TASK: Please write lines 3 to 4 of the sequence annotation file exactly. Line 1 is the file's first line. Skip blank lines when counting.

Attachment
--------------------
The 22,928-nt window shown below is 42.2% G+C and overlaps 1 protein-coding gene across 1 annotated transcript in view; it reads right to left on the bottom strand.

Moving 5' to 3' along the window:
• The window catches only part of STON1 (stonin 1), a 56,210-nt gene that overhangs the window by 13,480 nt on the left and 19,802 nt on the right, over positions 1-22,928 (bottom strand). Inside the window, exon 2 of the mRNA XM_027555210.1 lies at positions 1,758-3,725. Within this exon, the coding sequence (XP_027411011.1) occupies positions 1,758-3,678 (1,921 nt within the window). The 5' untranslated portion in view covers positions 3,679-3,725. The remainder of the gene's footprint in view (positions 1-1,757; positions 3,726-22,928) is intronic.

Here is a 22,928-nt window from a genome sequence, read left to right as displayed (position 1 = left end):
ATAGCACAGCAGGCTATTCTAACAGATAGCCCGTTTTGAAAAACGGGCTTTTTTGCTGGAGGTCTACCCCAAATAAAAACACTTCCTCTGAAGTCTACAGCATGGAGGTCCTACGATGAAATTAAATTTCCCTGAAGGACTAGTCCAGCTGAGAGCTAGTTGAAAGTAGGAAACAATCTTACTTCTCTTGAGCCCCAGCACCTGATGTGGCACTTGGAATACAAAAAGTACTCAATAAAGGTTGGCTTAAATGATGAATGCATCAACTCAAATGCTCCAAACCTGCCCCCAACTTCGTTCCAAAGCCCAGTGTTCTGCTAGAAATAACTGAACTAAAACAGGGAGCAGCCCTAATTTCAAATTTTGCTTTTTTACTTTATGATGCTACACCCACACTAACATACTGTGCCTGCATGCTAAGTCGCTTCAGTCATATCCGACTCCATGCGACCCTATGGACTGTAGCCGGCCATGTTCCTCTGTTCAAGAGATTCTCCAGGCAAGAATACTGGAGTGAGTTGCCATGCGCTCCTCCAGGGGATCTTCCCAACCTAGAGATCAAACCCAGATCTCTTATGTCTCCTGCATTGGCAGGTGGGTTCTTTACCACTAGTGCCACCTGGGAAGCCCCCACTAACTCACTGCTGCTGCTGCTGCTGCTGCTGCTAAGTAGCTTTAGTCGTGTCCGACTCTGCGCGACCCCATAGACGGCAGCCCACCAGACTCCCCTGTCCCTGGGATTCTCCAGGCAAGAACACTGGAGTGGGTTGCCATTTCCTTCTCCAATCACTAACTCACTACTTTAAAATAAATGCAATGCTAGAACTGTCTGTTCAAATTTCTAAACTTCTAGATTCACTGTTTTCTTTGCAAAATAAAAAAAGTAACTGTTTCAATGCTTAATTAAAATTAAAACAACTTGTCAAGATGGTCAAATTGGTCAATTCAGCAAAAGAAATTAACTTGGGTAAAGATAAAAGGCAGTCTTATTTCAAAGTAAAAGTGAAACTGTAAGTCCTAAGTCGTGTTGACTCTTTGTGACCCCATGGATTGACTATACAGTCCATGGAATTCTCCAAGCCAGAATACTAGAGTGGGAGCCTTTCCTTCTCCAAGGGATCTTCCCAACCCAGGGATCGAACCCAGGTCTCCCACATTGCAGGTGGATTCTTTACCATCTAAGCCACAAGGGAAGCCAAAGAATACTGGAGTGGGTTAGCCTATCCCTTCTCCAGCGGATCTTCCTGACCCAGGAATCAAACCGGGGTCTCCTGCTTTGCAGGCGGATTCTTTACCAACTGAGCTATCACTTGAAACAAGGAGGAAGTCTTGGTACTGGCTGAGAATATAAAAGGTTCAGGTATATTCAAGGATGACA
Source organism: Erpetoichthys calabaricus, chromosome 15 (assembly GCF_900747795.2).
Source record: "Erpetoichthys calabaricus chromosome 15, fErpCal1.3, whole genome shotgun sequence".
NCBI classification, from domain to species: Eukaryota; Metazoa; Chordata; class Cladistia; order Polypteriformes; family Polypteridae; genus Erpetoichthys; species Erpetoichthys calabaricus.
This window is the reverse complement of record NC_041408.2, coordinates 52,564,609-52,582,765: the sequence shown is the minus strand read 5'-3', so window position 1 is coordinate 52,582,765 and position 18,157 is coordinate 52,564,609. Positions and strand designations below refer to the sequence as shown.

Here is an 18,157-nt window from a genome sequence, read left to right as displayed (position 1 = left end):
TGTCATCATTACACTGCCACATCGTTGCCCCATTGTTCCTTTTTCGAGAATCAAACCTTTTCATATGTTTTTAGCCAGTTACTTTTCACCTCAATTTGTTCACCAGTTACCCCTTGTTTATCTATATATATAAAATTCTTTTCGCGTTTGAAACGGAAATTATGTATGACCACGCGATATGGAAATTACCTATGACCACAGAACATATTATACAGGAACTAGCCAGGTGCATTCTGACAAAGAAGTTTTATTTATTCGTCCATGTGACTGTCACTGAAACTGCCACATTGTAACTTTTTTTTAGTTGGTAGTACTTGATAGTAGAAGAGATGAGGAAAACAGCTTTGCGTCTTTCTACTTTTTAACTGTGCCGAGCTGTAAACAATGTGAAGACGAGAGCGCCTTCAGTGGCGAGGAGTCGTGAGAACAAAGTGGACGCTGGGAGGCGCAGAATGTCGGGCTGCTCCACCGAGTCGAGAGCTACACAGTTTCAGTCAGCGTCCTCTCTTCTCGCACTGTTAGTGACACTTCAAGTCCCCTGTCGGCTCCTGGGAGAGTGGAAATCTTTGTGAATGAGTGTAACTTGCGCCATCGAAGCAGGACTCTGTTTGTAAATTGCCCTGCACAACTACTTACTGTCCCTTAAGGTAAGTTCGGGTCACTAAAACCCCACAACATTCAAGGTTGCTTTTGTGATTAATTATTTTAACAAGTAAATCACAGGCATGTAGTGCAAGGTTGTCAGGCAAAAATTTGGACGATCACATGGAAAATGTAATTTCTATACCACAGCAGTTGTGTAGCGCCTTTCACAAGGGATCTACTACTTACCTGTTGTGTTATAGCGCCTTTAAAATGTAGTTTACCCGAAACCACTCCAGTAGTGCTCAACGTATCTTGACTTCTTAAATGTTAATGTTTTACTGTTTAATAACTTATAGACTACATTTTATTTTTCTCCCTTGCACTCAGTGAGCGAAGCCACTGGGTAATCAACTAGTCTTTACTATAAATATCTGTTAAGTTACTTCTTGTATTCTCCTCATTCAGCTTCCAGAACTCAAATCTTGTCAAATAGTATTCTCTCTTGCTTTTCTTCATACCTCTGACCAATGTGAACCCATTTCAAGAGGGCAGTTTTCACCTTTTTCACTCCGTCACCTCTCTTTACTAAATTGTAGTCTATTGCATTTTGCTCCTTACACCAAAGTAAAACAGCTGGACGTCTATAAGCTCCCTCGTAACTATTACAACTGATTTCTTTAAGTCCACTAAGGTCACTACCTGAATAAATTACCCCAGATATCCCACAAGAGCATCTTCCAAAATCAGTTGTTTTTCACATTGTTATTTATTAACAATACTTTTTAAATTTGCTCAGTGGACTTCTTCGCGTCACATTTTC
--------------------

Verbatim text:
• The window catches only part of STON1 (stonin 1), a 56,210-nt gene that overhangs the window by 13,480 nt on the left and 19,802 nt on the right, over positions 1-22,928 (bottom strand). Inside the window, exon 2 of the mRNA XM_027555210.1 lies at positions 1,758-3,725. Within this exon, the coding sequence (XP_027411011.1) occupies positions 1,758-3,678 (1,921 nt within the window). The 5' untranslated portion in view covers positions 3,679-3,725. The remainder of the gene's footprint in view (positions 1-1,757; positions 3,726-22,928) is intronic.

Here is a 22,928-nt window from a genome sequence, read left to right as displayed (position 1 = left end):